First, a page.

What interests me most about this commercial is Serena’s presentation. Here is an incredibly talented and powerful athlete, just won the 2014 U.S. Open and her skill, her head game, her intellect on the court and her athletic prowess cannot be denied. And because of this skill and the hypervisibility of her body as a dark skinned Black woman, in the context of how misogynoir manifests in both the media and society itself, she is regularly referred to as a “man.” As in, despite her being cisgender, because of anti-Blackness and misogynoir, her womanhood is regularly challenged and denied, in often transmisogynistic ways, similarly to how White “feminist icon” Joan Rivers did to Michelle Obama, who is also cisgender. The “strong Black woman” archetype against Serena and “angry Black woman” archetype against Michelle Obama operates not just as ableist and racist, but specifically misogynoiristic; it’s about denying their womanhood as Black women. This is not a suggestion that cis privilege doesn’t exist for Black women, especially when examining the experiences of cis Black women and Black trans women; it’s complicating the way privilege is discussed with an intersectional perspective versus a linear one shaped by White academic discourse on oppression, which usually co-opts intersectionality in an epistemically violent way to center Whiteness, while simultaneously denying White privilege.
Serena is so femme in this commercial and in her appearance in general. Her sculpted eyebrows, her eye shadow, her makeup, her pink tank top, her jewelry, her manicured nails, her hair. All femme presentation. Her body (and her dark skin)—regularly the site which people use deny her womanhood—is one that is powerful and strong but incredibly curvy. And “curvy” is not required to be a woman (nor is femme presentation), but it is interesting how “womanly” it is considered to be when that curvy body is not Black and especially not dark skinned if Black. The athletic appearance of strength in her body becomes a place to deny her womanhood. Strength for women—which in the media is usually typed as the thin cis White woman “kicking ass”—is considered an asset to womanhood and “empowerment" as long as that "empowerment" rests on denying Black women’s womanhood through degradation of our bodies. (Oh and such "empowerment" also rests on denying Black women’s identification as "feminists" since "feminist" and "human" are used interchangeably, as a form of epistemic violence, since White womanhood is automatically considered “feminist” just for existing.)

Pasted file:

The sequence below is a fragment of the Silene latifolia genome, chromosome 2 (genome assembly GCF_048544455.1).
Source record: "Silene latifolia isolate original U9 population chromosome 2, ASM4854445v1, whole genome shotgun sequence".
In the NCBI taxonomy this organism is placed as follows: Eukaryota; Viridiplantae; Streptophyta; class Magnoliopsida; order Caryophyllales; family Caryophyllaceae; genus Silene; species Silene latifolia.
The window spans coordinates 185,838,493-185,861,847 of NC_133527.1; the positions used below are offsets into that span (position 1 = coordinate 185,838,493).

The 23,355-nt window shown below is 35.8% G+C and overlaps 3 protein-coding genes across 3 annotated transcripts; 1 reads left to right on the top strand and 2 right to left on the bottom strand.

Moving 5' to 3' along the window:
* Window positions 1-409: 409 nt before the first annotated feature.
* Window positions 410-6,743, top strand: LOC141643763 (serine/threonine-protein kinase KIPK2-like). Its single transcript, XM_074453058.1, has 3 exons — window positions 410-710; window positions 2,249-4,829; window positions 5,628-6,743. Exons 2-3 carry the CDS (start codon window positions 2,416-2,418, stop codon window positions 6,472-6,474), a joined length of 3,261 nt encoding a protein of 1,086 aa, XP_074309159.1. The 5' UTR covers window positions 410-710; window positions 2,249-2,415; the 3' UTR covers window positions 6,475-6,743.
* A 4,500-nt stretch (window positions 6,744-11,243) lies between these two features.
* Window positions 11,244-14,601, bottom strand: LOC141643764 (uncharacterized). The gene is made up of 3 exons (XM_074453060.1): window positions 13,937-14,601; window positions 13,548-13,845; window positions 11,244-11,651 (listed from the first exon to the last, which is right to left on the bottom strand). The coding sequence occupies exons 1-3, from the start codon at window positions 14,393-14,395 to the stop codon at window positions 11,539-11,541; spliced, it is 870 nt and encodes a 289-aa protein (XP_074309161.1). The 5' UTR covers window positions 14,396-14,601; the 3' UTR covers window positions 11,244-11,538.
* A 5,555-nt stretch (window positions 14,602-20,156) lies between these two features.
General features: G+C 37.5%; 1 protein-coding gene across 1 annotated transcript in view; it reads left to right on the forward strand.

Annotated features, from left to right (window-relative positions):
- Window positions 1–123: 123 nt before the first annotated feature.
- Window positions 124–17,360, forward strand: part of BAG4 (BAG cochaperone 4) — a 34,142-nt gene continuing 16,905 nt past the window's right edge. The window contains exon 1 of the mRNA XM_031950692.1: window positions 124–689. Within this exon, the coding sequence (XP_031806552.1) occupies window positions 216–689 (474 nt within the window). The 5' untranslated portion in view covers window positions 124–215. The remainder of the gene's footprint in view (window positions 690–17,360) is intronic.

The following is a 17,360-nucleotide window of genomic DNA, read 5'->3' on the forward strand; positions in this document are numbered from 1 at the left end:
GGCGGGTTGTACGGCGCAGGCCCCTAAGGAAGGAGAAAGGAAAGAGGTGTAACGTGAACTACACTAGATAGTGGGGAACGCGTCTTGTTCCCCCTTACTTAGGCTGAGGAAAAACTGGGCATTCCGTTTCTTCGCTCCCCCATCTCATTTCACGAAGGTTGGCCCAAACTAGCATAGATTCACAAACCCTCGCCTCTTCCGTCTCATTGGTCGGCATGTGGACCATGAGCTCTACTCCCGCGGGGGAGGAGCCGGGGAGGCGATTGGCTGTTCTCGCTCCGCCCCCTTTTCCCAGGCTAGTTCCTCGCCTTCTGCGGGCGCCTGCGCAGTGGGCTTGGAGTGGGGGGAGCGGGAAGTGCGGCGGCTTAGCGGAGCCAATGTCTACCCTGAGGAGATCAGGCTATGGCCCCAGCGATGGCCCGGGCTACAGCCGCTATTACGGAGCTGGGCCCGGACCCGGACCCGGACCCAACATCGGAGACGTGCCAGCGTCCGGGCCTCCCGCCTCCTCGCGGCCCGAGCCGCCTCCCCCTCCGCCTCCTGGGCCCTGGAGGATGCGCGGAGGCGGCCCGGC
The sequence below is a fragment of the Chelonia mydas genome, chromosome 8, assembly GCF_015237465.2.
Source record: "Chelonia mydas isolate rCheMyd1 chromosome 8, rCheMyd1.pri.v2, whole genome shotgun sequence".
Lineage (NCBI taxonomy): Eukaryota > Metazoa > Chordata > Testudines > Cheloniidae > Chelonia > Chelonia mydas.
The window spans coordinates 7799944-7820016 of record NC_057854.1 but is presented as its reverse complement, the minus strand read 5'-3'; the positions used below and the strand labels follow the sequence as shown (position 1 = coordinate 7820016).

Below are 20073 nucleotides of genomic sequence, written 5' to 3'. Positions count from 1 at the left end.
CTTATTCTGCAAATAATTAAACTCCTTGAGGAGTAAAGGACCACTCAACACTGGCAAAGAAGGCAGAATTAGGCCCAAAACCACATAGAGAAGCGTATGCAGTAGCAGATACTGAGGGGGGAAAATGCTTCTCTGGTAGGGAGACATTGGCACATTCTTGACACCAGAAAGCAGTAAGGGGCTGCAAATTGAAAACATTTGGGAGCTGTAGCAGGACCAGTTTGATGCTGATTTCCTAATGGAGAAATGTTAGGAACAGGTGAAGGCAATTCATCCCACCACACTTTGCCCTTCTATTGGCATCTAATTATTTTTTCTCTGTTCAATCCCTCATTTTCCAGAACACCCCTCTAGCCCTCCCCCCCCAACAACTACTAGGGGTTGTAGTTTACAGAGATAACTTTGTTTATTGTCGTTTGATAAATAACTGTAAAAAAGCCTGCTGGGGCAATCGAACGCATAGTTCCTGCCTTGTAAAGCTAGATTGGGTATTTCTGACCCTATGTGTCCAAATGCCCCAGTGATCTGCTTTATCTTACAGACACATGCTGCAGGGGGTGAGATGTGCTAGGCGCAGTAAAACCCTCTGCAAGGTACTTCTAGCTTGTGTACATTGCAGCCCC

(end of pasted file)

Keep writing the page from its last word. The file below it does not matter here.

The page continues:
This does not mean that White women do not experience misogyny and body shaming. What it does mean is that while misogyny is something that all women experience, reclamation for empowerment for women’s bodies usually means reclamation for thin cis White women’s bodies at the cost of Black women’s bodies, fat women’s bodies, disabled women’s bodies, trans women’s bodies (and bodies with many of these identities intersecting) etc. In this case, I look at it through a lens critiquing colourism, anti-Blackness, misogynoir and transmisogyny in regards to Serena and Black women, in general. And because of anti-Blackness and the history of degradation of Black bodies into non-human chattel and still treated as such, Black women’s bodies require its own conversation.
Serena is 32; I am 35. I have grown up hearing the anti-Black, misogynoiristic, transmisogynistic slander of her body and her appearance. I tire of it. Deeply. Thus, I see this commercial as a celebration of her own interior life (as in, her own thought process, preparation etc. existing independently of the White Gaze’s validation in this commercial), her head game, her skill, her body, her skin, her beauty, her life. I like it a lot. ❤